Hybridization is the process of either in nature when random plants cross-pollinate. Forced cross-pollination is done manually in a controlled environment to take desirable characteristics from the pollen of one plant and place it on the stigma (pollen source) of another plant. Plants may have an F1 label to indicate cross-breeding to produce a more vigorous plant. Hybrid plants will only be healthy and genetically stable for one generation. That’s why it’s best to buy hybrids from a nursery like GreenThumb.
Choosing Tomatoes to Grow
Many tomato lovers prefer heirloom tomatoes because they deliver consistent results – both in flavor and growth.
Indeterminate varieties may produce sweeter, more flavorful, and more balanced (ratio of acid to sweetness) fruits because they bear fruit continuously throughout the growing season (although fruits mature later than Determinate varieties.) There is a direct correlation between a tomato plant’s leaf production and the sugar and acid content of its fruits. The more leaves a plant has, the sweeter and more acidic its fruits will be.
Other factors to consider when growing tomatoes are disease resistance. Our temperate climate makes tomato plants more prone to tomato blight, a fungal disease that proliferates in wet weather. When you need to water your tomatoes, do so early in the morning to ensure that the leaves and stems dry thoroughly in the sun. Choose tomatoes that are designated as blight-resistance.
Paste tomatoes tend to be meatier. The meaty consistency (and lower water content) makes them an outstanding choice for canning, making salsa, and making sauces. Paste tomatoes are ideal for making fresh pasta dishes and on BLTs. (The last thing you want in a BLT is soggy toast.)
Beefsteak doesn’t refer to a tomato variety. It refers to large, meaty tomatoes. One of their distinguishing characteristics is a smaller seed cavity, which means that the seeds don’t interfere with the ratio between the juice and flesh. They also have imperfect and irregular shapes and their vibrant red color. Beefsteak tomatoes are excellent for slicing, grilling, eating raw, or using in salsa. You can even use them in tomato-based dips or sauces.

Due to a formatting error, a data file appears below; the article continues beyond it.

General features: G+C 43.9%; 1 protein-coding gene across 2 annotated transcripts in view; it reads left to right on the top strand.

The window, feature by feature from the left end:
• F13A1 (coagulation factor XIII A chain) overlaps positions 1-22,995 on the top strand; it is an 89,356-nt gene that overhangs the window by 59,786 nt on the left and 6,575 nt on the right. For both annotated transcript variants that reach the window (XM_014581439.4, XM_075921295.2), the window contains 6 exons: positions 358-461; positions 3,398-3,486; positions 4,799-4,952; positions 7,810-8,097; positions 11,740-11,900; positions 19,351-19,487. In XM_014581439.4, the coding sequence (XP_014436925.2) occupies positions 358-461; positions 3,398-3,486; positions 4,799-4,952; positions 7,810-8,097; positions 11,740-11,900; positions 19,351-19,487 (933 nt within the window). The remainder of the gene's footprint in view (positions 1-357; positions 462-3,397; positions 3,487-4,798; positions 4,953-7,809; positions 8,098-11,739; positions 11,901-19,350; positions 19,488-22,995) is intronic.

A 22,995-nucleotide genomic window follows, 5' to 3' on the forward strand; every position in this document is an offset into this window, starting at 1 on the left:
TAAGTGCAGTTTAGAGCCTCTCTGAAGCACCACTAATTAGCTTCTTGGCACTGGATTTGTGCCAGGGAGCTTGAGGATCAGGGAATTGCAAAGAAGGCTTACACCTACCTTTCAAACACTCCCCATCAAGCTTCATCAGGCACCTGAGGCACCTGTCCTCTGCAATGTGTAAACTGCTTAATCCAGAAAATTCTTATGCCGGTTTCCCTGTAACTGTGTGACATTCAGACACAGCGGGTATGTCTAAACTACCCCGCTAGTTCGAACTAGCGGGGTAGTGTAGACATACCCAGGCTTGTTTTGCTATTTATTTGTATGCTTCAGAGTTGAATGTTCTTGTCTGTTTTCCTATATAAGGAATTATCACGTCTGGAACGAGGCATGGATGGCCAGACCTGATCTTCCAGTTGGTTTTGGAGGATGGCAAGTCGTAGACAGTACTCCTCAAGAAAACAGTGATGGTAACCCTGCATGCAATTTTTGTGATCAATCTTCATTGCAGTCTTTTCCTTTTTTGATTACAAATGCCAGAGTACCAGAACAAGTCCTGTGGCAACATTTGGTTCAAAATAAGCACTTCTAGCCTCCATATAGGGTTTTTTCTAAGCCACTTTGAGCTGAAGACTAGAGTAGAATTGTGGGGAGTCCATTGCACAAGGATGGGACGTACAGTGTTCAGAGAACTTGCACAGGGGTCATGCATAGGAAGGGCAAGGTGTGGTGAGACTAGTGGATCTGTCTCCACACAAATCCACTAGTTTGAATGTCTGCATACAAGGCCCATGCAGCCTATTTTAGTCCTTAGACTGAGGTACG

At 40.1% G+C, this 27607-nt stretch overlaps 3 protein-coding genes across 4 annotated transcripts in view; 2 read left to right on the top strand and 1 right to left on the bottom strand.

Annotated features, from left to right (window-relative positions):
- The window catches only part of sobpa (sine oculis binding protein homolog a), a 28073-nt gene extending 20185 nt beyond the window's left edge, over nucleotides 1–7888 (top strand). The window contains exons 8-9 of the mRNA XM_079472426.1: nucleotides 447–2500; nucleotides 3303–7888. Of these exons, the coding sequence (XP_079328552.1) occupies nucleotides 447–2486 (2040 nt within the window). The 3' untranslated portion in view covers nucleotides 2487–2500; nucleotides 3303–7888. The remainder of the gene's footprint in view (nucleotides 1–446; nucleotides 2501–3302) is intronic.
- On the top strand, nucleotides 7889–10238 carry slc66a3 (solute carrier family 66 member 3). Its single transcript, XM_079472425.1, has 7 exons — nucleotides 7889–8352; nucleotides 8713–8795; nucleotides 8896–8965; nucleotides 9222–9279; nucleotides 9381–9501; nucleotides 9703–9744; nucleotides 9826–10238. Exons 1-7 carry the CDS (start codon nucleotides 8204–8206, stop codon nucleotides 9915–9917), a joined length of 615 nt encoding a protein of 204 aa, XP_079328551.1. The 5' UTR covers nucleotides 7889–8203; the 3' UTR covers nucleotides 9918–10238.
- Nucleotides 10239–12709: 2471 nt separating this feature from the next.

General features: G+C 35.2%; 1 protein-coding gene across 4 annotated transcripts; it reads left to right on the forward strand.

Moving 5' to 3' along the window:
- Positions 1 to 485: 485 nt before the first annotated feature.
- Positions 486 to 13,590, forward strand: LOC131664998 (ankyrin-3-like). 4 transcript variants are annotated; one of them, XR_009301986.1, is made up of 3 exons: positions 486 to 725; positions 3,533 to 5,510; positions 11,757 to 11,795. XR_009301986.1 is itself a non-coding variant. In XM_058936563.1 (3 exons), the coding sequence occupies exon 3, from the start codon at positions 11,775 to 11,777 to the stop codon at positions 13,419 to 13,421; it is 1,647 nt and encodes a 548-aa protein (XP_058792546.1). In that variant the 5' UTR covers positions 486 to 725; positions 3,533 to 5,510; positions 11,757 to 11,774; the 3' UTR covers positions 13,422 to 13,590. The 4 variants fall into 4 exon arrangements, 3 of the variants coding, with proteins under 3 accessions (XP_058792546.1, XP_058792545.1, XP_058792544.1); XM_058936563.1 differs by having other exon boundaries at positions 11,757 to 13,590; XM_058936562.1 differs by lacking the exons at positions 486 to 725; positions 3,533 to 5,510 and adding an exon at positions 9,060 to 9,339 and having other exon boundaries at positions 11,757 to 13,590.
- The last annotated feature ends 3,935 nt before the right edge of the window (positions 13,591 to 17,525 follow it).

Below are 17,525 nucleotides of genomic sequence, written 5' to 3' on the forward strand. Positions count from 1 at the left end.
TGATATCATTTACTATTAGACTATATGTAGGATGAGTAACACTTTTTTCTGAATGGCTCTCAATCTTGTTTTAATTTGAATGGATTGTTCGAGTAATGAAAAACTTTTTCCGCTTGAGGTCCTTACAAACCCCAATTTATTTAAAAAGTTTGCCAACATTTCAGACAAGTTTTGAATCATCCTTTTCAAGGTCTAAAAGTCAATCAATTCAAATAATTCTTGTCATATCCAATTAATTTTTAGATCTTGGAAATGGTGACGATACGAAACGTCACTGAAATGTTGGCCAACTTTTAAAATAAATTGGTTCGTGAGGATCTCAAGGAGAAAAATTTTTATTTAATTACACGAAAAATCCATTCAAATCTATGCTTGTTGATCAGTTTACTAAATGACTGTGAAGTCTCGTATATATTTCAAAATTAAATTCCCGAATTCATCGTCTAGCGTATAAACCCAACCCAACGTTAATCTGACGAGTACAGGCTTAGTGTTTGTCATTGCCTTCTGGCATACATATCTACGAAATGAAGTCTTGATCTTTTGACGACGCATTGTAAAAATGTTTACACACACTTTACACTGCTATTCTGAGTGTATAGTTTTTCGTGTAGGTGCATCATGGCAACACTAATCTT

Cherry tomatoes are typically the sweetest of all tomatoes. They are excellent for snacking, to use in salads, to add to egg dishes, or to use as garnishes. You can also freeze cherry tomatoes. Don’t wash them before you put them in a bag. Use a zipper-closure type freezer bag or a freezer bag that has a vacuum seal.
Yellow and Orange Tomatoes
Yellow and orange tomatoes are no less flavorful than their red cousins. They have less acid, so they aren’t as hard on the stomach.
Green tomatoes aren’t fruits that haven’t yet ripened. They are packed with flavor (and they taste better (sweeter) if you leave them on the vine until they practically fall off.) Green Zebra tomatoes are striped. They are meaty with a tangy tartness when picked early. Aunt Ruby’s German Green tomatoes develop an Amber-colored tinge as they ripen. They have a sweet and spicy flavor. Green Zebra and Aunt Ruby’s German Green are heirloom varieties.
No vegetable garden is complete without at least one tomato plant. We encourage you to check out our inventory. Be sure to ask about disease-resistant varieties and newly released hybrids. Our garden experts will help you choose the best tomatoes for your growing conditions.